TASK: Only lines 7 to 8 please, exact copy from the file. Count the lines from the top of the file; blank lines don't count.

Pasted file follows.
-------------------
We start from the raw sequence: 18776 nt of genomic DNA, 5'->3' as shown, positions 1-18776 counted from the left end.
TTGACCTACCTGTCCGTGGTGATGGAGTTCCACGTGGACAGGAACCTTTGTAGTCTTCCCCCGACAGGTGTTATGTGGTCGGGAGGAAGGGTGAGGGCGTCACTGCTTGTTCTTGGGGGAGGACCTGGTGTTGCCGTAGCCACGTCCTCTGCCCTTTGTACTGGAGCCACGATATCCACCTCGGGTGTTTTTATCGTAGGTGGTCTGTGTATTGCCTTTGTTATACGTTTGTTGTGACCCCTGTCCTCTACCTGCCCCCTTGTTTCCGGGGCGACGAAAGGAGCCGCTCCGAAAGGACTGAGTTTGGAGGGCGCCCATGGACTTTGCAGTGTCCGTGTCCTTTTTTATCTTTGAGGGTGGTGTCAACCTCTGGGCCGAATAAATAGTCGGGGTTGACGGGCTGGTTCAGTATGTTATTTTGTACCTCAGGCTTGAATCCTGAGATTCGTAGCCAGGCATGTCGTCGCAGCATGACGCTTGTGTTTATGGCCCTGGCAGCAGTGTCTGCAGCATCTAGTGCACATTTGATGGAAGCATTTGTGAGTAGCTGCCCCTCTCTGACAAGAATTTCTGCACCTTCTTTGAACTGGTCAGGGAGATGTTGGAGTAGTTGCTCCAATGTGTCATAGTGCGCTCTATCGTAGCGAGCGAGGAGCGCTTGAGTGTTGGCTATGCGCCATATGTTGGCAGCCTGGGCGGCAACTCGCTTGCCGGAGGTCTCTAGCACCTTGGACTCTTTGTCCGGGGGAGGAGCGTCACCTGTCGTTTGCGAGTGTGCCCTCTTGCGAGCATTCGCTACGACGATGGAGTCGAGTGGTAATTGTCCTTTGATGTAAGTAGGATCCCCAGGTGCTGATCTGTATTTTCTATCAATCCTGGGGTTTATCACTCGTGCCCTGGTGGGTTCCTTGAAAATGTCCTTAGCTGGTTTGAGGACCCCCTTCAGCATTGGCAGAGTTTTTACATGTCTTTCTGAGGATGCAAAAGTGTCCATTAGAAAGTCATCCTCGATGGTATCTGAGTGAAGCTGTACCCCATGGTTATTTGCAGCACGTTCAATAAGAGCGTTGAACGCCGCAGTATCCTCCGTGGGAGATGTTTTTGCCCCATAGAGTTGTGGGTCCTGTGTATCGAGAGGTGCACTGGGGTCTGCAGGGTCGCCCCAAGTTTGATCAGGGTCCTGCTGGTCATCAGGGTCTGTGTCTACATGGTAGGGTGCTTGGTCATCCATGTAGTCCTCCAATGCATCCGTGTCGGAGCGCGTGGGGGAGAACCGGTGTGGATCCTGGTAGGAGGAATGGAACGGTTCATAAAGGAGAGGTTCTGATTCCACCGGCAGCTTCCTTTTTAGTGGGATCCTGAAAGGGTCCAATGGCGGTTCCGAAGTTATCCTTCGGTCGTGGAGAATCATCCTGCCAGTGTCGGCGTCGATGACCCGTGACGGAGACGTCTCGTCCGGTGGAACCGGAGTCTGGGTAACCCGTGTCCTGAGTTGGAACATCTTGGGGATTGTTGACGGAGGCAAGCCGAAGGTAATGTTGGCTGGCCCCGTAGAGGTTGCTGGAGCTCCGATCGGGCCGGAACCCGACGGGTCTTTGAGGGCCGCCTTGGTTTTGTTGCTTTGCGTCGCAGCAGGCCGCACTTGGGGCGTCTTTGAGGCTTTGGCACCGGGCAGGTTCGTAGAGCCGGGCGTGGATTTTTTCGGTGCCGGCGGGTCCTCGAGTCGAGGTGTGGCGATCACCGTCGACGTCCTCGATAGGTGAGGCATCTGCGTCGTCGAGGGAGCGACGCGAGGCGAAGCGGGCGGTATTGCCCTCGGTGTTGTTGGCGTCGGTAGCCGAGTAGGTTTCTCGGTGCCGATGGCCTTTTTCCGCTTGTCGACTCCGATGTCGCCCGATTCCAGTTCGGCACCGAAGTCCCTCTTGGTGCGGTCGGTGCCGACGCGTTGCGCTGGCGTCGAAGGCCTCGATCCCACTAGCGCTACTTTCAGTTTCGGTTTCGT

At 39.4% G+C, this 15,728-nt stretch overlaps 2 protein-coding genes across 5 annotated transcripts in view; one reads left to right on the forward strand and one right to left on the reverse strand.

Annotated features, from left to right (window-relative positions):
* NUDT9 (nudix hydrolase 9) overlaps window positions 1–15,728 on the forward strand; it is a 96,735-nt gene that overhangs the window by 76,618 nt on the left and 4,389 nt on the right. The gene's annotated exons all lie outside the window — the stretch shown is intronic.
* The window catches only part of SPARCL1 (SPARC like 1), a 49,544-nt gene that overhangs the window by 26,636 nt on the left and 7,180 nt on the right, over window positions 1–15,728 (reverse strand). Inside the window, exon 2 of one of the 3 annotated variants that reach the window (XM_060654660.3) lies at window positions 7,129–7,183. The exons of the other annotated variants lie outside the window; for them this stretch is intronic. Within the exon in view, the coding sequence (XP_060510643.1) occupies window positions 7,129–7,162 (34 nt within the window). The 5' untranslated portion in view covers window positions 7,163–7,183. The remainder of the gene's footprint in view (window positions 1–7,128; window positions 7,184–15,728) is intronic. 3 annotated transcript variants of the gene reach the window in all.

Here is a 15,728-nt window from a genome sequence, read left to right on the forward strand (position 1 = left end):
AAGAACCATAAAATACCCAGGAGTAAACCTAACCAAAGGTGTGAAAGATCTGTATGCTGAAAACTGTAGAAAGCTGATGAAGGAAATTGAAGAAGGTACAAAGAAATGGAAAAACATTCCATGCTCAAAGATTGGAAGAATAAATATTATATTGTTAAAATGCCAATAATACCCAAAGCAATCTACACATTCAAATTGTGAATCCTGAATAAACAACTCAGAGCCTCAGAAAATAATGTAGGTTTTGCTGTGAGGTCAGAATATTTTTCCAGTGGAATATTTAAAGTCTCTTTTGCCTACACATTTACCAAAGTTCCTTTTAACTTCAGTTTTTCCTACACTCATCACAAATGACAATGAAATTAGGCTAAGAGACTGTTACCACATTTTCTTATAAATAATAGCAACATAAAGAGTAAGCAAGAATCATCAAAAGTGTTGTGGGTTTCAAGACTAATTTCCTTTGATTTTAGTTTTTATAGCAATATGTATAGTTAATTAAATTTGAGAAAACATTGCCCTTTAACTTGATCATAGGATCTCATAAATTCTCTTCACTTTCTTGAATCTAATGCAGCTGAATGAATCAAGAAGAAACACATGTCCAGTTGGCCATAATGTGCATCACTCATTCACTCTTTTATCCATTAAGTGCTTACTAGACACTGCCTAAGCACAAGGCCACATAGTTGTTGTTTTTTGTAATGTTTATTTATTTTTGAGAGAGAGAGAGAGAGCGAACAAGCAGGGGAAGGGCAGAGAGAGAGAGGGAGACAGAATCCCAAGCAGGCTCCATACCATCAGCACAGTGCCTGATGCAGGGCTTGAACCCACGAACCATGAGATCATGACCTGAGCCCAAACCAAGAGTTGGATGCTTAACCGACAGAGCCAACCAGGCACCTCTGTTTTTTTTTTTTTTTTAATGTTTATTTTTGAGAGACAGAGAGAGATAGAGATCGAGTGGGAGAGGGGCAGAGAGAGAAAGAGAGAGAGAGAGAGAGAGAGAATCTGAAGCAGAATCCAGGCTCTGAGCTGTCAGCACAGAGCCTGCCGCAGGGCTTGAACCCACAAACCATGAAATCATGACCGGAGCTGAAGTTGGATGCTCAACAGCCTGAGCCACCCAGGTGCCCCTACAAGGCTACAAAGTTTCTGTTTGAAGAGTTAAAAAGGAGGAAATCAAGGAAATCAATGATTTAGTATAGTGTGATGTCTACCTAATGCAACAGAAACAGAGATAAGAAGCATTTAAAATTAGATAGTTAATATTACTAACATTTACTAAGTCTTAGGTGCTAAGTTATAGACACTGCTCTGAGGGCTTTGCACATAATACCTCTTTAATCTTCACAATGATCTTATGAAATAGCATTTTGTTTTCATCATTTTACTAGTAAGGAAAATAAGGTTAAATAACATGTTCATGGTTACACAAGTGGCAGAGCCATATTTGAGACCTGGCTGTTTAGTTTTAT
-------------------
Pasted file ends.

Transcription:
Here is a 15,728-nt window from a genome sequence, read left to right on the forward strand (position 1 = left end):
AAGAACCATAAAATACCCAGGAGTAAACCTAACCAAAGGTGTGAAAGATCTGTATGCTGAAAACTGTAGAAAGCTGATGAAGGAAATTGAAGAAGGTACAAAGAAATGGAAAAACATTCCATGCTCAAAGATTGGAAGAATAAATATTATATTGTTAAAATGCCAATAATACCCAAAGCAATCTACACATTCAAATTGTGAATCCTGAATAAACAACTCAGAGCCTCAGAAAATAATGTAGGTTTTGCTGTGAGGTCAGAATATTTTTCCAGTGGAATATTTAAAGTCTCTTTTGCCTACACATTTACCAAAGTTCCTTTTAACTTCAGTTTTTCCTACACTCATCACAAATGACAATGAAATTAGGCTAAGAGACTGTTACCACATTTTCTTATAAATAATAGCAACATAAAGAGTAAGCAAGAATCATCAAAAGTGTTGTGGGTTTCAAGACTAATTTCCTTTGATTTTAGTTTTTATAGCAATATGTATAGTTAATTAAATTTGAGAAAACATTGCCCTTTAACTTGATCATAGGATCTCATAAATTCTCTTCACTTTCTTGAATCTAATGCAGCTGAATGAATCAAGAAGAAACACATGTCCAGTTGGCCATAATGTGCATCACTCATTCACTCTTTTATCCATTAAGTGCTTACTAGACACTGCCTAAGCACAAGGCCACATAGTTGTTGTTTTTTGTAATGTTTATTTATTTTTGAGAGAGAGAGAGAGAGCGAACAAGCAGGGGAAGGGCAGAGAGAGAGAGGGAGACAGAATCCCAAGCAGGCTCCATACCATCAGCACAGTGCCTGATGCAGGGCTTGAACCCACGAACCATGAGATCATGACCTGAGCCCAAACCAAGAGTTGGATGCTTAACCGACAGAGCCAACCAGGCACCTCTGTTTTTTTTTTTTTTTTAATGTTTATTTTTGAGAGACAGAGAGAGATAGAGATCGAGTGGGAGAGGGGCAGAGAGAGAAAGAGAGAGAGAGAGAGAGAGAGAATCTGAAGCAGAATCCAGGCTCTGAGCTGTCAGCACAGAGCCTGCCGCAGGGCTTGAACCCACAAACCATGAAATCATGACCGGAGCTGAAGTTGGATGCTCAACAGCCTGAGCCACCCAGGTGCCCCTACAAGGCTACAAAGTTTCTGTTTGAAGAGTTAAAAAGGAGGAAATCAAGGAAATCAATGATTTAGTATAGTGTGATGTCTACCTAATGCAACAGAAACAGAGATAAGAAGCATTTAAAATTAGATAGTTAATATTACTAACATTTACTAAGTCTTAGGTGCTAAGTTATAGACACTGCTCTGAGGGCTTTGCACATAATACCTCTTTAATCTTCACAATGATCTTATGAAATAGCATTTTGTTTTCATCATTTTACTAGTAAGGAAAATAAGGTTAAATAACATGTTCATGGTTACACAAGTGGCAGAGCCATATTTGAGACCTGGCTGTTTAGTTTTAT